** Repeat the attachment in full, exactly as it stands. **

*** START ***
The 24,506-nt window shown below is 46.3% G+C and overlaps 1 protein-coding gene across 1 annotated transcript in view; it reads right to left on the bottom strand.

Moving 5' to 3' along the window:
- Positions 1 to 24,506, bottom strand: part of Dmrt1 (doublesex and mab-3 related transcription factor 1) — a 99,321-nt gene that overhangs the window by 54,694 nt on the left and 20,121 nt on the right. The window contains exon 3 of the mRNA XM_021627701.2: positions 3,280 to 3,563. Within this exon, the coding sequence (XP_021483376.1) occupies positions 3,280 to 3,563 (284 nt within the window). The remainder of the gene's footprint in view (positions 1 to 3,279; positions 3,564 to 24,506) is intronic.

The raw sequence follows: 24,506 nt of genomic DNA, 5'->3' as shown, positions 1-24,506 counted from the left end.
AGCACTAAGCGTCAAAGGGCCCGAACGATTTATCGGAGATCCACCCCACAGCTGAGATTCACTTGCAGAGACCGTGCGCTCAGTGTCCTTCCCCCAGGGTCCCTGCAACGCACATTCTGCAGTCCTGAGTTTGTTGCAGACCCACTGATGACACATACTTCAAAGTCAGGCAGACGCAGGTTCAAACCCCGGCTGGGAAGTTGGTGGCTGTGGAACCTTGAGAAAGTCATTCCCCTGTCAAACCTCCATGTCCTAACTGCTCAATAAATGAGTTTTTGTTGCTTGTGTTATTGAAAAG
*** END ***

The 24,506-nt window shown below is 46.3% G+C and overlaps 1 protein-coding gene across 1 annotated transcript in view; it reads right to left on the bottom strand.

Moving 5' to 3' along the window:
- Positions 1 to 24,506, bottom strand: part of Dmrt1 (doublesex and mab-3 related transcription factor 1) — a 99,321-nt gene that overhangs the window by 54,694 nt on the left and 20,121 nt on the right. The window contains exon 3 of the mRNA XM_021627701.2: positions 3,280 to 3,563. Within this exon, the coding sequence (XP_021483376.1) occupies positions 3,280 to 3,563 (284 nt within the window). The remainder of the gene's footprint in view (positions 1 to 3,279; positions 3,564 to 24,506) is intronic.

The raw sequence follows: 24,506 nt of genomic DNA, 5'->3' as shown, positions 1-24,506 counted from the left end.
AGCACTAAGCGTCAAAGGGCCCGAACGATTTATCGGAGATCCACCCCACAGCTGAGATTCACTTGCAGAGACCGTGCGCTCAGTGTCCTTCCCCCAGGGTCCCTGCAACGCACATTCTGCAGTCCTGAGTTTGTTGCAGACCCACTGATGACACATACTTCAAAGTCAGGCAGACGCAGGTTCAAACCCCGGCTGGGAAGTTGGTGGCTGTGGAACCTTGAGAAAGTCATTCCCCTGTCAAACCTCCATGTCCTAACTGCTCAATAAATGAGTTTTTGTTGCTTGTGTTATTGAAAAG